The pair wise result below also indicated that Desho grass is ranked first followed by Elephant and Vetiver (Table 6). The grass was found extremely superior to the other introduced grasses species in terms of different farmers’ criteria. The discussion with farmers showed that Desho is highly valuable in addition to soil bund stabilization. They said the grass is fast growing, easy to establish and maintain, needs lesser management and has higher palatability and harvesting frequency than the others (Figure 6 and Figure 7). Besides, the grass is not

Table 5. Farmers’ average scores1 of different SWC practices2 based on evaluation criteria.

Scores: 5 = Best; 4 = Very good; 3 = Good; 2 = Average; 1 = Not good. SB = Soil bund alone; SB + Dg = Soil bund with desho grass; SB + Eg = Soil bund with elephant grass; SB + Vg = Soil bund with vetiver grass; SB + Rg = Soil bund with rhodes grass; SB + Gg = soil bund with Guinea grass.

Figure 6. Desho grass harvested and transported as a cut-and carry system after bund stablization.

Figure 7. Desho regenerated after harvesting.

Table 6. Pair wise ranking of different SWC practices.

invasive and can be managed easily. Dinku and Nedessa [30] reported that in addition to other benefits, desho grass has superior value in promoting livestock productivity and improving the livelihood of the beneficiaries. This implies that improving the productivity of conservation structures using multi-purpose grasses and shrubs can provide opportunities for enhancing the adoption of the technologies.

According to farmers, palatability of elephant grass decreases as its maturity increase. To stabilize the bund by elephant grass, approximately three months are enough. Mostly, it needs good management like weeding for the first one month, so that it grows fast dominating other weeds and stabilizing the bund. Prominence should be given to weeding time through weeding within 30 - 45 days to get vigor and sustainably efficient stabilizers. Vetiver grass is used by farmers for the purpose of thatching the house, thatching traditional bee hives, soil protection and mulching. But they raised its impact on taking the land by expanding widely both sides. The problem seems to be due to absence of timely management by reducing the newly developing tillers from upper and lower sides. All types of grasses are highly affected by shade plants like sorghum, maize and other long plants. So till it stabilize the bund, short plants like millet, teff and e.t.c should be used for any bund stabilizers.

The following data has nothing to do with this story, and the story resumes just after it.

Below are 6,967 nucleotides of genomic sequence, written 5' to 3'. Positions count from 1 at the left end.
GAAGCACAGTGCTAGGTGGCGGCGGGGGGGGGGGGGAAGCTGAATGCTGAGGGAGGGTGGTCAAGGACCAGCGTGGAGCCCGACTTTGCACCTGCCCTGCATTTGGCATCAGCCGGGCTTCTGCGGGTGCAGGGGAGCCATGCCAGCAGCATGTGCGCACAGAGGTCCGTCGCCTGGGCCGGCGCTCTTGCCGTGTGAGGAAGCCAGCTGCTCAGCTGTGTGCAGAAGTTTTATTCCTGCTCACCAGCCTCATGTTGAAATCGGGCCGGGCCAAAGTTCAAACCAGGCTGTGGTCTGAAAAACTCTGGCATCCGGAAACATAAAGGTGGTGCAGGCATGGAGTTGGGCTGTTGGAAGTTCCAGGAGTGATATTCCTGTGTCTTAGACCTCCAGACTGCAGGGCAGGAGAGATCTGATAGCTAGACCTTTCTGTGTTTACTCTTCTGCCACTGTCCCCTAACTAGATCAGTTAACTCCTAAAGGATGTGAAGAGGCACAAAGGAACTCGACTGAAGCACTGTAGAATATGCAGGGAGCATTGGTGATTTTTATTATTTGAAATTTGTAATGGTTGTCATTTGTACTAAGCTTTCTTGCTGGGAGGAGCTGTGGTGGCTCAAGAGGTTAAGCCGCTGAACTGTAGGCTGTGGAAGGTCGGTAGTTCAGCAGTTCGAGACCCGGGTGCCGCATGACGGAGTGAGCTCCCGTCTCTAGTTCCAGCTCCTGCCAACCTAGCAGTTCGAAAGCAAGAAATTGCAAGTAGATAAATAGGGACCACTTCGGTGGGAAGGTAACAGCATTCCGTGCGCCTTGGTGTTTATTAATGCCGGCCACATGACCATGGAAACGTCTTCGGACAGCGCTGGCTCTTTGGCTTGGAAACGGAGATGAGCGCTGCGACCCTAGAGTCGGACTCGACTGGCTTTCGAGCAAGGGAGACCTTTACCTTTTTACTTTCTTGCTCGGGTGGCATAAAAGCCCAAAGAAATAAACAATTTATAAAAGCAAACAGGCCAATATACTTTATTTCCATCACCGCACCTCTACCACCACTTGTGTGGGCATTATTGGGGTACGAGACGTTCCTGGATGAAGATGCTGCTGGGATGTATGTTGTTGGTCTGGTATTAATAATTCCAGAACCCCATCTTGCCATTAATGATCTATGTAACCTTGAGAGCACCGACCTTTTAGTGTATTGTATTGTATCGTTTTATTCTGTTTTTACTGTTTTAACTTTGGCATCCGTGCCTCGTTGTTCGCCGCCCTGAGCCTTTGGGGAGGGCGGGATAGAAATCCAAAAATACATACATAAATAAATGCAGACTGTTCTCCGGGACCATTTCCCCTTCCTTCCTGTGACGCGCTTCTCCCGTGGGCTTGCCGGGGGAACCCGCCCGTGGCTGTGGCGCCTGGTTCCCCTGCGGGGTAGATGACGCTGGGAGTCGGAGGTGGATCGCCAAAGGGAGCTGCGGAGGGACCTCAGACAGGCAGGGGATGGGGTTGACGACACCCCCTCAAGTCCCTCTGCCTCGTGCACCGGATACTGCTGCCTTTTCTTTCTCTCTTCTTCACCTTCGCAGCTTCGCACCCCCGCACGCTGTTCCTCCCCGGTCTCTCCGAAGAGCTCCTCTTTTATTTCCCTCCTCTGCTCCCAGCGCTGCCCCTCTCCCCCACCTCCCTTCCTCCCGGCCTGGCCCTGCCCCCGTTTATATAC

Reluctance of farmers on the maintenance of the soil bunds and carrying out weeding were the major challenges during conducting the experiments. Awareness creation is crucial on the importance of integrated biological and physical conservation measures. Furthermore, free grazing system (including open access during dry period) exercised in the study area poses serious limitations to grow these grasses. Therefore, a new land use policy that restricts free grazing is required at different administrative levels in Ethiopia.

4. Conclusion

The performance of stabilizers on soil bund has indicated that P. pedicelluatum, P. purpureum and Vetiverial zizanioides grasses are suitable for bund stabilization. They are also characterized by multiple benefits. Farmers’ evaluation of stabilizers showed a higher interest in desho grass than the others for stabilization and other benefits. Physical soil conservation measures alone could not lead to improve the fertility and nutrient content of the soil. There is a need to integrate with vegetative and soil fertility improvement practices.


The authors really acknowledge Southern Agricultural Research Institute and Bonga Agricultural Research Centre for financing the study and facilitating the process.

Cite this paper

Getahun Yakob,Abiy Gebremicheal,Andualem Aklilu,Ermias Melaku, (2015) Participatory Evaluation of Different Multipurpose Grass Species for Graded Soil Bund Stabilization in Gimbo District, South West Ethiopia. Open Access Library Journal,02,1-10. doi: 10.4236/oalib.1101627